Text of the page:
In chapters 17-22, in "To Kill a Mockingbird", prejudice strikes me to most. It blows my mind, how innocent this man, Tom Robinson, is and the white men of the jury still find him to be guilty. Prejudice is just a foggy window that the people of Maycomb all look into and can't seem to see past it. Atticus proved to everybody that Tom was not able to commit this crime. You can look this man in the eyes and see the agony, and know the truth! At the end of the trial Atticus gives a speech to the jury, and proves that Tom was innocent. He stated that all men are equal, and that everybody is a human being and should be treated like one as well. Atticus knew the jury and everybody in the court room knew Tom was innocent, but they are blinded by prejudice and his the color of his skin.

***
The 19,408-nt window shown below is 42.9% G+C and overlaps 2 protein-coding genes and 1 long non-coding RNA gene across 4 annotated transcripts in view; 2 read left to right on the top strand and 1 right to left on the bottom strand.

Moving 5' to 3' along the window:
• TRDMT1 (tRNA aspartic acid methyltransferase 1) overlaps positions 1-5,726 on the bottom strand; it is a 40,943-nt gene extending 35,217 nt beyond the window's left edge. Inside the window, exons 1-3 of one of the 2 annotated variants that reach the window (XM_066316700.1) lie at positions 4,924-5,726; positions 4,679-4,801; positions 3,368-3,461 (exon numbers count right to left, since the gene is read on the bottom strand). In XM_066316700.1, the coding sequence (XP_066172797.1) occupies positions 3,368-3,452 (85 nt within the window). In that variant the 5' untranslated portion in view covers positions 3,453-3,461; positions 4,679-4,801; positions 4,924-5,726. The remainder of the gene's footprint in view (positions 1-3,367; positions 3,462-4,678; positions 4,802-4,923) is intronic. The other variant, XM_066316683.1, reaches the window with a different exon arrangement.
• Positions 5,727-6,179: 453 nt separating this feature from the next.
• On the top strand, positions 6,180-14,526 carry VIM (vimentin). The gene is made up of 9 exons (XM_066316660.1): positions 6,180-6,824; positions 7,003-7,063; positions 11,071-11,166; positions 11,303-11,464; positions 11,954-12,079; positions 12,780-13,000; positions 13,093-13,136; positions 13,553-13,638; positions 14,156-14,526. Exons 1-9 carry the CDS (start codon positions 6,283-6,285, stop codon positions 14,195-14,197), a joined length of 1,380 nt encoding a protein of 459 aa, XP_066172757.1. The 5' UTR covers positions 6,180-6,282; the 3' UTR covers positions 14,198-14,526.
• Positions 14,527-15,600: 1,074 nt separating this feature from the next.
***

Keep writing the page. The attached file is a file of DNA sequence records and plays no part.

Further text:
While I was reading these chapters, my heart was affected emotionally. The water works started to come him when the jury said that Tom was guilty, because anybody on God's green earth can tell that this man did not do this crime. I learned that justice during that time period was not served the right way, or especially fairly. It was basically served by what kind of person you are, and what the color of your skin was. To Kill a Mockingbird, changed my view on things dramatically. I feel terribly sorry for Tom and his family, and my heart aches in pain.